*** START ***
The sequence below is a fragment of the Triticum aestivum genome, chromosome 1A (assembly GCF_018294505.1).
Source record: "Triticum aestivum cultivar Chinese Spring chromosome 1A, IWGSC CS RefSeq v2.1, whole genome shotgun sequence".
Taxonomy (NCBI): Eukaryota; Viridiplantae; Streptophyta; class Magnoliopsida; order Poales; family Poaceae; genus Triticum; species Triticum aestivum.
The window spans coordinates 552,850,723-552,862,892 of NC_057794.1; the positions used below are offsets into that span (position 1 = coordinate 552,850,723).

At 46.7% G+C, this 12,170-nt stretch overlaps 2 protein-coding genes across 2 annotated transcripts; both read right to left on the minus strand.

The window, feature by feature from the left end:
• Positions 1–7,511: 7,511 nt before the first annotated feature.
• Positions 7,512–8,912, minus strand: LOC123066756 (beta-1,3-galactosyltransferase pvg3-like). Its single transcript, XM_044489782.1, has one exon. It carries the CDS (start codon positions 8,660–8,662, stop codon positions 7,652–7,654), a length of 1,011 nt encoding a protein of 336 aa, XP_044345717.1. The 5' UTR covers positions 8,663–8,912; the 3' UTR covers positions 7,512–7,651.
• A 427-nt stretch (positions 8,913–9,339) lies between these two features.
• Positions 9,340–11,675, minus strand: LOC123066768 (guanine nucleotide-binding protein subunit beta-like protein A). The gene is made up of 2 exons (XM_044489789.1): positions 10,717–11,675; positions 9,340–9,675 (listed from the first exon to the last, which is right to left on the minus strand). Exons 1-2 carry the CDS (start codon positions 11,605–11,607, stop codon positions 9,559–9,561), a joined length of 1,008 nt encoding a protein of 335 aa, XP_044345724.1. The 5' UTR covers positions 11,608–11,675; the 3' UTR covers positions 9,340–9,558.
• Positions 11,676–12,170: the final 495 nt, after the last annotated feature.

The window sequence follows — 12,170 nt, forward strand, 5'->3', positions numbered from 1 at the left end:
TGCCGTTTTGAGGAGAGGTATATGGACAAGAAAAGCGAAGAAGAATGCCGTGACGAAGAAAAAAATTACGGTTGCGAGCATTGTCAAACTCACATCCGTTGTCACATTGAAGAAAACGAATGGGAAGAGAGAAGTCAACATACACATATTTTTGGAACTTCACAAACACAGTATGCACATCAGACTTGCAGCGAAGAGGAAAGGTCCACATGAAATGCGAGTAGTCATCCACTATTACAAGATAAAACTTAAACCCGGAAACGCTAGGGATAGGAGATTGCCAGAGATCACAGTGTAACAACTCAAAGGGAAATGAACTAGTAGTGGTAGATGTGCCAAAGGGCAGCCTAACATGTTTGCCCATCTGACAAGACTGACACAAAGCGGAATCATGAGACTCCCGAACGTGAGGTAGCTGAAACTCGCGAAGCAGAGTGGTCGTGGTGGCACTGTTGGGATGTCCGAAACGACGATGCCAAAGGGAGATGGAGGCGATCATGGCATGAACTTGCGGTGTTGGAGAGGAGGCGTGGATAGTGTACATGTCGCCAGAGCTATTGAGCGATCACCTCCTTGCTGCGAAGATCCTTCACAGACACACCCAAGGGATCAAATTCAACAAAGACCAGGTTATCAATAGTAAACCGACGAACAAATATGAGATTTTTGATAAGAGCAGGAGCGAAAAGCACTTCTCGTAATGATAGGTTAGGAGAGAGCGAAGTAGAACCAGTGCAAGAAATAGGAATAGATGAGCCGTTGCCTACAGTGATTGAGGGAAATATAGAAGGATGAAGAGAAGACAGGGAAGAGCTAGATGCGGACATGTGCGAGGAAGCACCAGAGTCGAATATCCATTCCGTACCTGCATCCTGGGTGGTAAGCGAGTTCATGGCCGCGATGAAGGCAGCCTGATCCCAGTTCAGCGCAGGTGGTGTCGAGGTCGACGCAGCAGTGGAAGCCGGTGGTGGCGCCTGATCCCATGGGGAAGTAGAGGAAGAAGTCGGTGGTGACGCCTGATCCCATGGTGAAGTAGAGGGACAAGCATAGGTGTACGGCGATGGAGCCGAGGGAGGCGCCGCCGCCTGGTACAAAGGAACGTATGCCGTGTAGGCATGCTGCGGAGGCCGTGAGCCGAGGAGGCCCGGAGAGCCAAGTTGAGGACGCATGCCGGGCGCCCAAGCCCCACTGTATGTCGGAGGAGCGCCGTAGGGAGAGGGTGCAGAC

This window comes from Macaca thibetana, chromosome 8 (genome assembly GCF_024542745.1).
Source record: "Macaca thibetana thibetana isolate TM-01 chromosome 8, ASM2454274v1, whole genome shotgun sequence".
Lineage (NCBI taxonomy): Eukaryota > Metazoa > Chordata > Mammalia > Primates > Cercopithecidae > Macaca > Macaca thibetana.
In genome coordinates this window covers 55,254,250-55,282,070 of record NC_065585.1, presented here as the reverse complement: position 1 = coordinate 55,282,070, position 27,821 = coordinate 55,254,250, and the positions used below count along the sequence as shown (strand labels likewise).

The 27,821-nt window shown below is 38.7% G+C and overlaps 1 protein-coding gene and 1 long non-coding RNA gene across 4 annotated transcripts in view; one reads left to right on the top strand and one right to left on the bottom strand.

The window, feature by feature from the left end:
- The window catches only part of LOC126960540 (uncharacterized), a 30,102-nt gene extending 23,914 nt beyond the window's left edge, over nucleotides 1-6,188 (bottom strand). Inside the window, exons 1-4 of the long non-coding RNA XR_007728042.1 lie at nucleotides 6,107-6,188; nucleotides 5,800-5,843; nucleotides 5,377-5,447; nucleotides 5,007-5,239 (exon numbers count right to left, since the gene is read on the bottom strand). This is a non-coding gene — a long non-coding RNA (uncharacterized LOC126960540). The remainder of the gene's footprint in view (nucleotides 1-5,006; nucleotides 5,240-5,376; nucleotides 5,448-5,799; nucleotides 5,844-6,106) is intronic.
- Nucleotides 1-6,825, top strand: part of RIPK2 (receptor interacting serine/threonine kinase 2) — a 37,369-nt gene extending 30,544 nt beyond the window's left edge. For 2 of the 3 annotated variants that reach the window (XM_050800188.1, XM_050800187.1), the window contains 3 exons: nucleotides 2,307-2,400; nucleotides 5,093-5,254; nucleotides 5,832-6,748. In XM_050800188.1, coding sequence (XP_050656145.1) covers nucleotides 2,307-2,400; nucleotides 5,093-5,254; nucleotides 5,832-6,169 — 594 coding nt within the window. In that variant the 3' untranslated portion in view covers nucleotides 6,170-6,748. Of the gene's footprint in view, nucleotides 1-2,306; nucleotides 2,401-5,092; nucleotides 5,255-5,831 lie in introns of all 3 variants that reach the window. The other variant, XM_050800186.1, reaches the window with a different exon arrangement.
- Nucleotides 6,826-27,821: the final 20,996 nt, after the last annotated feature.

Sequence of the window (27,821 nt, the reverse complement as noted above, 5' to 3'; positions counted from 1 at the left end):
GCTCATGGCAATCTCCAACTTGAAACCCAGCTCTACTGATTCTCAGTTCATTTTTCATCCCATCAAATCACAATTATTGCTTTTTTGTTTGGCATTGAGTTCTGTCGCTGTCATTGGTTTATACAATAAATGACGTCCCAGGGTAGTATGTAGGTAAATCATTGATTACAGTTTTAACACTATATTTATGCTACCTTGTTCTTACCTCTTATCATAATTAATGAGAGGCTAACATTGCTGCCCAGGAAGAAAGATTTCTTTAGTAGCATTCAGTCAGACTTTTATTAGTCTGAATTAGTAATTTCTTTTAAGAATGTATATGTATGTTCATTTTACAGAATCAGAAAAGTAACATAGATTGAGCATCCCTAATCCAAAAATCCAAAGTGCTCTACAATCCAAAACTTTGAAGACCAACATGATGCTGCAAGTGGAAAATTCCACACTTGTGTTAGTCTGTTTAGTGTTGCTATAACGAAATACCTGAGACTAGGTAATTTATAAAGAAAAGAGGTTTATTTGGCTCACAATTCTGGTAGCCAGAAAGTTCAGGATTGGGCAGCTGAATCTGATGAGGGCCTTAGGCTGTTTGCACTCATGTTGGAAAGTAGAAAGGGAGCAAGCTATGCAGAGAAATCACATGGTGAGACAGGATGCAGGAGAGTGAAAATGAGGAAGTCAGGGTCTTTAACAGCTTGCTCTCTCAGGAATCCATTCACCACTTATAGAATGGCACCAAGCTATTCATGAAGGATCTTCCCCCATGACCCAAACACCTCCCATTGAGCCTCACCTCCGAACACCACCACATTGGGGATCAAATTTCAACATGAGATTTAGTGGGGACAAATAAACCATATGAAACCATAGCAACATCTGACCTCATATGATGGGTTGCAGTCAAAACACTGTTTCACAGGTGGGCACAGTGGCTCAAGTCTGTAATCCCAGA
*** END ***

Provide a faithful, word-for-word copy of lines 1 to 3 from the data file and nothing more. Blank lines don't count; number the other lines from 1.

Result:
The sequence below is a fragment of the Triticum aestivum genome, chromosome 1A (assembly GCF_018294505.1).
Source record: "Triticum aestivum cultivar Chinese Spring chromosome 1A, IWGSC CS RefSeq v2.1, whole genome shotgun sequence".
Taxonomy (NCBI): Eukaryota; Viridiplantae; Streptophyta; class Magnoliopsida; order Poales; family Poaceae; genus Triticum; species Triticum aestivum.